Pregnant and post-partum adolescent girls and young women (AGYW) living with HIV in sub-Saharan Africa experience inferior outcomes along the prevention of mother-to-child transmission of HIV (PMTCT) cascade compared to their adult counterparts. Yet, despite this inequality in outcomes, scarce data from the region describe AGYW perspectives to inform adolescent-sensitive PMTCT programming. In this paper, we report findings from formative implementation research examining barriers to, and facilitators of, PMTCT care for HIV-infected AGYW in Malawi, and explore strategies for adapting the mothers2mothers (m2m) Mentor Mother Model to better meet AGYW service delivery-related needs and preferences.
Poor retention in the prevention of women in prevention of vertical transmission programs remains a formidable common setback in elimination of HIV/AIDS. It creates new problems such as poor health outcomes and increased incidence of vertical transmission of HIV. There is a dearth of qualitative information to explain poor retention of women in prevention of mother-to-child transmission (PMTCT) programs in Zimbabwe. The purpose of the study was to explore the enablers and barriers of retention of women in PMTCT programs.
Exposure to dolutegravir at the time of conception or during the first three months of pregnancy is associated with a small increased risk of neural tube defects, longer-term follow-up of a national birth cohort in Botswana has found.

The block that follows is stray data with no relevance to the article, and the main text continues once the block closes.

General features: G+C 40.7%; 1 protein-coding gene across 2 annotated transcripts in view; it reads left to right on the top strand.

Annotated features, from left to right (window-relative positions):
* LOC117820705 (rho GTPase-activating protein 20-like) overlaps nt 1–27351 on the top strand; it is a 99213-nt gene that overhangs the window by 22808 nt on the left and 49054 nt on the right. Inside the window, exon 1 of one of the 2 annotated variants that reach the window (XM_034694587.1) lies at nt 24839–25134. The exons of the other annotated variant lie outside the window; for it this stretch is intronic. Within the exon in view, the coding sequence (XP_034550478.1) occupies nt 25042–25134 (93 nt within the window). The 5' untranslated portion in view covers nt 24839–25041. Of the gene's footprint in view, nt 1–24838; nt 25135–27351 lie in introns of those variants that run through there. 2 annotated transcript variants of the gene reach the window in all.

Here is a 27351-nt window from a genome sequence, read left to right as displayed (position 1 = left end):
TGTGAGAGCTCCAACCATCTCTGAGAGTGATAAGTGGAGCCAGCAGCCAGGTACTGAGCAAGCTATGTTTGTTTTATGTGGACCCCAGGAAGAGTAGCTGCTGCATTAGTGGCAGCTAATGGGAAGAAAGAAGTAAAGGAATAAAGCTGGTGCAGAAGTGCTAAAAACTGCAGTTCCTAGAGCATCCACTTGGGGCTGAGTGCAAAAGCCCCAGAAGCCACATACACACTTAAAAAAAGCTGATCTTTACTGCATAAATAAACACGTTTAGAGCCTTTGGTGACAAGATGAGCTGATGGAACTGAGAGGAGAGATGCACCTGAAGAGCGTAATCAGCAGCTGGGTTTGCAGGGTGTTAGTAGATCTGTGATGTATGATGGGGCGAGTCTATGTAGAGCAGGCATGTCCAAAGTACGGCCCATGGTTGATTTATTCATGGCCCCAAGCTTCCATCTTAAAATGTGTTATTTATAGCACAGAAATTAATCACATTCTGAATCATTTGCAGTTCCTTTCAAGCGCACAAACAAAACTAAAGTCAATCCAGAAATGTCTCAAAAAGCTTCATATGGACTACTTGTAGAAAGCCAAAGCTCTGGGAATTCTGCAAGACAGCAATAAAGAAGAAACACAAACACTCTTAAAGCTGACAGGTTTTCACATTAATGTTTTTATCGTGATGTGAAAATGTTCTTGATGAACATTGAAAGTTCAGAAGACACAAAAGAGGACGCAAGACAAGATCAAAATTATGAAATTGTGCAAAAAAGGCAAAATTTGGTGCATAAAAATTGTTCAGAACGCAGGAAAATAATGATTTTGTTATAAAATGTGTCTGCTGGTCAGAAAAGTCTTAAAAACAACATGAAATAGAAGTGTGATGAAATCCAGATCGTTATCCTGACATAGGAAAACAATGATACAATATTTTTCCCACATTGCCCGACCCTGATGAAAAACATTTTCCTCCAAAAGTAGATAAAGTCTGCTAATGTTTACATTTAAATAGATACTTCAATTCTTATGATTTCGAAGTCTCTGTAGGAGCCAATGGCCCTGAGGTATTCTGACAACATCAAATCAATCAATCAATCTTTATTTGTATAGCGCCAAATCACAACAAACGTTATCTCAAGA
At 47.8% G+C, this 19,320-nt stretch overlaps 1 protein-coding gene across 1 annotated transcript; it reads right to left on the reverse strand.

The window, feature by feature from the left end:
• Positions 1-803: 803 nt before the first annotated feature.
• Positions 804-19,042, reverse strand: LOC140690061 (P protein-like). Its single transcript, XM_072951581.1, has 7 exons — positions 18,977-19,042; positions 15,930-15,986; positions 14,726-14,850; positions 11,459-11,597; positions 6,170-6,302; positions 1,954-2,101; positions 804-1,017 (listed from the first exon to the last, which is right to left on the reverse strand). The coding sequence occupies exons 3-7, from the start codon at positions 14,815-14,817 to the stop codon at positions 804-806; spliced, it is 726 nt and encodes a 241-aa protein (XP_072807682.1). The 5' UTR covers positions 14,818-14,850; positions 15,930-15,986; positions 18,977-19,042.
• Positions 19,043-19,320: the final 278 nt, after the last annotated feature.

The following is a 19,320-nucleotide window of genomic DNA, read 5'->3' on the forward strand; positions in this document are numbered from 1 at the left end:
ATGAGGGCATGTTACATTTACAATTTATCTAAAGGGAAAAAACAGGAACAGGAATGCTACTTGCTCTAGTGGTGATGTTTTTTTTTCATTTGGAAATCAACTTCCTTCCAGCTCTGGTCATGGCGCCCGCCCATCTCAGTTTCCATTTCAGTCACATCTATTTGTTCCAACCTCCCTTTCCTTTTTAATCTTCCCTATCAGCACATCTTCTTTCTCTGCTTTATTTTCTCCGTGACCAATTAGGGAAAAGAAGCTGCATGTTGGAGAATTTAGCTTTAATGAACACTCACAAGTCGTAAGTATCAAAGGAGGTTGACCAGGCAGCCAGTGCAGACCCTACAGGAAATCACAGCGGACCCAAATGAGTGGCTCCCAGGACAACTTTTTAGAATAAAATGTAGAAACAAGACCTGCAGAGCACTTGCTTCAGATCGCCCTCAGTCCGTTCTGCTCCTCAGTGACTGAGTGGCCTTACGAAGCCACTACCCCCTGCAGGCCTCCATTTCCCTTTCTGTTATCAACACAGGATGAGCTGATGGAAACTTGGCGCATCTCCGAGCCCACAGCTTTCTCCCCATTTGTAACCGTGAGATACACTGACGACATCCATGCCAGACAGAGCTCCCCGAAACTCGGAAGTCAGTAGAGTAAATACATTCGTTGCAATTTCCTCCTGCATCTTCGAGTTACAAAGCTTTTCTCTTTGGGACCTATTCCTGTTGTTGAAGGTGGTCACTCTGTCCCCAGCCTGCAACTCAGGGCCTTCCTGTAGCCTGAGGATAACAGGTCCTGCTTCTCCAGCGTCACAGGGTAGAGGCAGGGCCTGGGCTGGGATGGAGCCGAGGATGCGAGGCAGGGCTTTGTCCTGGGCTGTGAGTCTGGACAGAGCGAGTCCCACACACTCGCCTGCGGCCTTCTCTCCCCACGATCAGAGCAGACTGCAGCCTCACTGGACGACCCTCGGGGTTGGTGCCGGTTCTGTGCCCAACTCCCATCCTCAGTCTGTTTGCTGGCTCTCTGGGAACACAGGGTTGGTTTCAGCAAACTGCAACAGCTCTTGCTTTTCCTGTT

The Sub-Saharan Africa region still remains the epicentre of the global HIV/AIDS epidemic. With regards to new paediatric HIV infections, almost 90% of new HIV infections are among children (aged 0-14 years), largely through mother to child transmission. Male Partner Involvement in Prevention of Mother to Child Transmission programmes is now strongly advocated as being key in improving infant outcomes. This study describes the role of Male Partner Involvement on infant HIV infection and mortality survival in the first year among HIV-exposed infants born from HIV positive mothers.
It makes logical sense that integrating SRHR and HIV services should be cost effective and some studies have found clear efficiencies in the use of human resources for health (Integra and the Together4SRHR).
Uganda's maternal and newborn mortality remains high at 336 maternal deaths per 100,000 live births and 27 newborn deaths per 1,000 live births. The Saving Mothers, Giving Life (SMGL) initiative launched in 2012 by the U.S. government and partners, with funding from the U.S. President's Emergency Plan for AIDS Relief, focused on reducing maternal and newborn deaths in Uganda and Zambia by addressing the 3 major delays associated with maternal and newborn deaths. In Uganda, SMGL was implemented in 2 phases. Phase 1 was a proof-of-concept demonstration in 4 districts of Western Uganda (2012 to 2014). Phase 2 involved scaling up best practices from Phase 1 to new sites in Northern Uganda (2014 to 2017).
BACKGROUND: WHO recommends that HIV infected women receive antiretroviral therapy (ART) minimally during pregnancy and breastfeeding ("Option B"), or ideally throughout their lives regardless of clinical stage ("Option B+") (Coovadia et al., Lancet 379:221-228, 2012).
One of the factors linked to South Africa's relatively high maternal mortality ratio is late utilization of antenatal care (ANC). Early utilization is especially important in South Africa due to the high HIV prevalence amongst pregnant women. This study examined the impact of a package intervention, consisting of an incentive called the Thula Baba Box (TBB) and a community health worker (CHW) programme, on early utilization of ANC.